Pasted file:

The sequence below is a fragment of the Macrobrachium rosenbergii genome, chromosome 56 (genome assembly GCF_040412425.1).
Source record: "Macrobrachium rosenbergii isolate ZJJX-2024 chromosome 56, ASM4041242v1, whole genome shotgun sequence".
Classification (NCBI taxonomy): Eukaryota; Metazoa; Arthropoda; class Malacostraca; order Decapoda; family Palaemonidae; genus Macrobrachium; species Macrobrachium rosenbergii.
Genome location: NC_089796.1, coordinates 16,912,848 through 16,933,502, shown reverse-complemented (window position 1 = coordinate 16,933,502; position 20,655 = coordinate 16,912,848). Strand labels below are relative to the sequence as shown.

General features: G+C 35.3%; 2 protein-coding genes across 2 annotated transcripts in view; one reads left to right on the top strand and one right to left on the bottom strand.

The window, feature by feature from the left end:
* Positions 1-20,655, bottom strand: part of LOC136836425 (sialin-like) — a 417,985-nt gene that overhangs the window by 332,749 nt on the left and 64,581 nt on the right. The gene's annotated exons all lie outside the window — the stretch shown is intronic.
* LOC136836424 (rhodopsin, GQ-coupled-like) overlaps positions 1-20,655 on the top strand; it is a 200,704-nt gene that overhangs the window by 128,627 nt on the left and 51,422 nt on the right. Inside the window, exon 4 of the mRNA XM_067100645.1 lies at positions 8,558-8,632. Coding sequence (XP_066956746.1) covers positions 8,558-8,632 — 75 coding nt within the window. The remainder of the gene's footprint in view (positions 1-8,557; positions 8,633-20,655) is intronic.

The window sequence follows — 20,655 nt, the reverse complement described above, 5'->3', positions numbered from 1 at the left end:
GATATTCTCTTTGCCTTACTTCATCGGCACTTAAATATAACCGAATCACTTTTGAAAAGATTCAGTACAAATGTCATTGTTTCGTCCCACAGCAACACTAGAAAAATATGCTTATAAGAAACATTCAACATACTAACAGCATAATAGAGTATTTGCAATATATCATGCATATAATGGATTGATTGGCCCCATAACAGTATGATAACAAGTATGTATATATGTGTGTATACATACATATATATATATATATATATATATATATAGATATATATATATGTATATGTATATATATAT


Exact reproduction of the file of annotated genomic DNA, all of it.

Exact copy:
The sequence below is a fragment of the Macrobrachium rosenbergii genome, chromosome 56 (genome assembly GCF_040412425.1).
Source record: "Macrobrachium rosenbergii isolate ZJJX-2024 chromosome 56, ASM4041242v1, whole genome shotgun sequence".
Classification (NCBI taxonomy): Eukaryota; Metazoa; Arthropoda; class Malacostraca; order Decapoda; family Palaemonidae; genus Macrobrachium; species Macrobrachium rosenbergii.
Genome location: NC_089796.1, coordinates 16,912,848 through 16,933,502, shown reverse-complemented (window position 1 = coordinate 16,933,502; position 20,655 = coordinate 16,912,848). Strand labels below are relative to the sequence as shown.

General features: G+C 35.3%; 2 protein-coding genes across 2 annotated transcripts in view; one reads left to right on the top strand and one right to left on the bottom strand.

The window, feature by feature from the left end:
* Positions 1-20,655, bottom strand: part of LOC136836425 (sialin-like) — a 417,985-nt gene that overhangs the window by 332,749 nt on the left and 64,581 nt on the right. The gene's annotated exons all lie outside the window — the stretch shown is intronic.
* LOC136836424 (rhodopsin, GQ-coupled-like) overlaps positions 1-20,655 on the top strand; it is a 200,704-nt gene that overhangs the window by 128,627 nt on the left and 51,422 nt on the right. Inside the window, exon 4 of the mRNA XM_067100645.1 lies at positions 8,558-8,632. Coding sequence (XP_066956746.1) covers positions 8,558-8,632 — 75 coding nt within the window. The remainder of the gene's footprint in view (positions 1-8,557; positions 8,633-20,655) is intronic.

The window sequence follows — 20,655 nt, the reverse complement described above, 5'->3', positions numbered from 1 at the left end:
GATATTCTCTTTGCCTTACTTCATCGGCACTTAAATATAACCGAATCACTTTTGAAAAGATTCAGTACAAATGTCATTGTTTCGTCCCACAGCAACACTAGAAAAATATGCTTATAAGAAACATTCAACATACTAACAGCATAATAGAGTATTTGCAATATATCATGCATATAATGGATTGATTGGCCCCATAACAGTATGATAACAAGTATGTATATATGTGTGTATACATACATATATATATATATATATATATATATATAGATATATATATATGTATATGTATATATATAT